Sue Monk Kidd
I just finished Sue Monk Kidd’s book, The Invention of Wings. I found it an entertaining read, and – spoiler alert – found it even more interesting when I got to Kidd’s Afterword. The afterword revealed that the book was inspired by the lives of real people. Up to that point I assumed that they were fictional and that the author had thrown in the names of known historical characters of the period to make the story more interesting.
Ms. Kidd relates that she was thinking of writing a tale about two sisters. That thought was washing around at the time that she went to view Judy Chicago’s work, “The Dinner Party”, a piece of art that, if nothing else, overwhelms the viewer. Inscribed on the work she found 999 names of women who were important historical figures. On that work Kidd found the names of Sarah and Angelina Grimke’, sisters from Charleston, South Carolina, who were pivotal figures in the abolition and women’s rights movements.
Kidd was astonished and felt guilty that she was from Charleston and had never heard of these women. Furthermore, she had driven by their Charleston home for a decade without realizing the house’s significance.
Even more astonishing was the fact that the Grimke’ sisters were from a wealthy, prominent, landed gentry family that owned slaves, and that their father was a well-known jurist who played a part in writing the laws about slavery.
To quote Kidd, “My aim was not to write a thinly fictionalized account of Sarah Grimke’’s history, but a thickly imagined story inspired by her life.” I would say that she succeeded. The brilliance of her work is that she chose to make the story, not about Sarah and Angelina as sisters, but Sarah and her personal slave, Hetty, as girls of the same age, growing up in the same house, but under radically different circumstances. Hetty’s story is based on a real person, but the story is quite different than what little is known of her actual life. There is evidence that Hetty Handful was treated in a special way that brought the household wrath down on Sarah. Past that, little is known.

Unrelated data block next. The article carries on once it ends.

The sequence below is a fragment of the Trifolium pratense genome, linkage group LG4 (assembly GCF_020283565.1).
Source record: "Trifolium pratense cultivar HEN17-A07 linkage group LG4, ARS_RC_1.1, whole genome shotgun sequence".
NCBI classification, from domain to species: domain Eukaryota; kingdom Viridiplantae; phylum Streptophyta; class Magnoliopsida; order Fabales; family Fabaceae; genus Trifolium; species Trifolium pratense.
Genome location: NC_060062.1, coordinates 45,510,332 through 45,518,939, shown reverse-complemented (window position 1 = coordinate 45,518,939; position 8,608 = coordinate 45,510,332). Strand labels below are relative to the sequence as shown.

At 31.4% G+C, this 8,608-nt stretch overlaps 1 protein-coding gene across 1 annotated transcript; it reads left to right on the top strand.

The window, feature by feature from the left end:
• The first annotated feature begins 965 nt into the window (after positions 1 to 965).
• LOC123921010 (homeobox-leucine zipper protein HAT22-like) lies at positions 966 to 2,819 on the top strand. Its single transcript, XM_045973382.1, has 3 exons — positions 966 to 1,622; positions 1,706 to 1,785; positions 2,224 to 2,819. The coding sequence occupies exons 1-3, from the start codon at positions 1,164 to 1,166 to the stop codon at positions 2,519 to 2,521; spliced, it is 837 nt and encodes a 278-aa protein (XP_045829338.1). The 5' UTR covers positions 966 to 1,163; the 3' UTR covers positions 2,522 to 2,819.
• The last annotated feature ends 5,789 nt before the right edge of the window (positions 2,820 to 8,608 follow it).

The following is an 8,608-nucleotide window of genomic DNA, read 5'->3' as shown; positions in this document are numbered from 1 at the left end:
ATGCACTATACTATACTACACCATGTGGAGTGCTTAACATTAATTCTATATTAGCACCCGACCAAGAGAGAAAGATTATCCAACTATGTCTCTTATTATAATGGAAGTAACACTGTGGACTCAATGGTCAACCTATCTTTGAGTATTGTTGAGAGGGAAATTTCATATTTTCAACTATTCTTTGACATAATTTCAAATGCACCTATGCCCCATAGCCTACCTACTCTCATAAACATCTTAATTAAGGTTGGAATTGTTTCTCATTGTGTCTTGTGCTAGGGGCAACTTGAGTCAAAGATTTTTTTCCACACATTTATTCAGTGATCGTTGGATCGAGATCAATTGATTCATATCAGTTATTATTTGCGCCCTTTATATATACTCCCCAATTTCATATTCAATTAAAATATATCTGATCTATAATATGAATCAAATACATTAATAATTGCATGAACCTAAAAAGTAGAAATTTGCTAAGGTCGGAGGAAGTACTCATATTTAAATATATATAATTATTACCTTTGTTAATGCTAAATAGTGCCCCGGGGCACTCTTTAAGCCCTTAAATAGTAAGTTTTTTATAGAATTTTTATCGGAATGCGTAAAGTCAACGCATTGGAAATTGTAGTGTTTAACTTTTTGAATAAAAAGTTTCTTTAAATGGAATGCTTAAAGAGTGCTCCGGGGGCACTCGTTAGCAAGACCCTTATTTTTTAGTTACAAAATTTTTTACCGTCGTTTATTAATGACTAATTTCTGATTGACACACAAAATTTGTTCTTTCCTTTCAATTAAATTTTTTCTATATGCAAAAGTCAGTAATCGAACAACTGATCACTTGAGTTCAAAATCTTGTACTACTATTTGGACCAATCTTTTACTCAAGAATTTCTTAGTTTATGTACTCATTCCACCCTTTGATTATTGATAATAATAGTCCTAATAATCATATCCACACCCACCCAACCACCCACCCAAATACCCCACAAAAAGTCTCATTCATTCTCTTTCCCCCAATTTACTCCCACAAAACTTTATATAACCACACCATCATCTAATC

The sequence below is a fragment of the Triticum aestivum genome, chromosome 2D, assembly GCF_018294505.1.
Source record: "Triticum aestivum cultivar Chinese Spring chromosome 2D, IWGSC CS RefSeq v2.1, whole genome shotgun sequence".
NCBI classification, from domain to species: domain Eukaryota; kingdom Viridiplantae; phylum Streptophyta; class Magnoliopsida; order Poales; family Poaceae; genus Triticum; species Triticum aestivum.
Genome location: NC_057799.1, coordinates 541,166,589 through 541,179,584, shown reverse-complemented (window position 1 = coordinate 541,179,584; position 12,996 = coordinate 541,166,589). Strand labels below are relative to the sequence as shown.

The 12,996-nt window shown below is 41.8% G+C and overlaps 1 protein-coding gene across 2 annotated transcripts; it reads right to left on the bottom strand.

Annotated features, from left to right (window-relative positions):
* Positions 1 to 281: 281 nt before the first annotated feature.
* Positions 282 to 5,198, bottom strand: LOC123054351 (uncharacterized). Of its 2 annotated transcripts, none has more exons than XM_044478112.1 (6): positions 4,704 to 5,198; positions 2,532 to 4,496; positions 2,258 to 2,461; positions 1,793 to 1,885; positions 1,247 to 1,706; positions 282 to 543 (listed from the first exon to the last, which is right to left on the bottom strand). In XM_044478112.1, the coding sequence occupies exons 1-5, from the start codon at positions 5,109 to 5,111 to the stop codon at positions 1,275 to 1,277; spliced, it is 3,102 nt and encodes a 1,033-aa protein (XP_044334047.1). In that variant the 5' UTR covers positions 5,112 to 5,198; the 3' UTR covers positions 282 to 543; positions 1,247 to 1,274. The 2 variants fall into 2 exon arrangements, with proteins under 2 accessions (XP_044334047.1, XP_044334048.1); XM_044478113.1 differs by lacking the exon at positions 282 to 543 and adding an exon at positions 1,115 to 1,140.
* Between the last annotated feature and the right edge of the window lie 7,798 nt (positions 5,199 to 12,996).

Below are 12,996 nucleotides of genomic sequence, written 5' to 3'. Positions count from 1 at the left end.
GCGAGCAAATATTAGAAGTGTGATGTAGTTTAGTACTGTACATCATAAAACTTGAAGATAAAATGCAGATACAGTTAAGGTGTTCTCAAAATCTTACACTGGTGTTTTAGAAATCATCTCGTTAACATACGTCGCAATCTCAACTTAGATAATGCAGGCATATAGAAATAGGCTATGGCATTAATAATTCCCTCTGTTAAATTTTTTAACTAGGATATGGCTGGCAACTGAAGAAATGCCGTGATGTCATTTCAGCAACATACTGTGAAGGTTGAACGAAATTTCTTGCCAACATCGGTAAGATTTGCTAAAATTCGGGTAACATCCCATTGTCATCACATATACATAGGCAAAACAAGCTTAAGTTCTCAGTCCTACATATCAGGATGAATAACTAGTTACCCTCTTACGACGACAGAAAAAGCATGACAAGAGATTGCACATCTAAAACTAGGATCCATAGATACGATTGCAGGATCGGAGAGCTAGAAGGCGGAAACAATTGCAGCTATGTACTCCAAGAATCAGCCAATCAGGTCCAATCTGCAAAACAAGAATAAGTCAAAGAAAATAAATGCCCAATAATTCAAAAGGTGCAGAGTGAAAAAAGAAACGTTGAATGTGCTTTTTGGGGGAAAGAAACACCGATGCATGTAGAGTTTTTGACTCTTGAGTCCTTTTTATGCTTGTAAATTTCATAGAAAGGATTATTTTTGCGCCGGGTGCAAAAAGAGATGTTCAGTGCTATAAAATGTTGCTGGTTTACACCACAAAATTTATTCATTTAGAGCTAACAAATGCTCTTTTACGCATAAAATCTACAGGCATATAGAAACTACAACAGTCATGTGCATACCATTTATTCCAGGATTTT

What is amazing is that the Grimke’ sisters preceded Lucretia Mott, Elizabeth Cady Stanton and other figures that were influenced by the sisters and became much better known figures in abolition and women’s rights. One has to ask why? Was it the fact that the girls both became Quakers? Sarah wanted to be a Quaker minister. There is evidence that they created waves, not only in the South where they directed pamphlets written by them on abolition, but among members of the movements that they struggled in. Abolitionist men wanted them to stop talking about women’s rights. Their argument was that it distracted from the more pressing issue of slavery. It could have been that it threatened their somewhat pious standing as men in the abolitionist movement. It could have been that women’s rights was not a pressing issue to the abolitionist men. Perhaps it was just timing.
There is no reason to wonder why the Grimke’ house is not a prominent Charleston landmark; many people there are still rankling over the “War of Northern Aggression.”
Kidd played sort of fast and loose with dates, and she attributed some of Elizabeth’s work to Sarah and vice-versa. She admits to doing all of that in the interest of speeding up the story (Sarah was a very deliberate person, and it sometimes took her months to years to decide to take an action.) Together, the Grimke’ sisters were a complete package. Elizabeth was attractive and a very accomplished orator. Sarah was plain, had difficulty speaking in front of groups, but was a better theoretician and writer.
The story was of interest to me from the standpoint of some of the spats on Our Salon over the relative importance of various member’s causes. A man I once worked with used to say that the relative importance of an issue all depended on “whose ox was being gored.”
The Grimke’ sisters travelled in heady circles. They knew well, or had met, Lucretia Mott, Elizabeth Cady Stanton, John Greenleaf Whittier, Henry David Thoreau, Ralph Waldo Emerson, and Theodore Weld who married Elizabeth to name a few. Sarah turned down offers of marriage in order to pursue a vocation. The sisters were very determined, zealous, opponents to the elements of society that they saw as inherently wrong.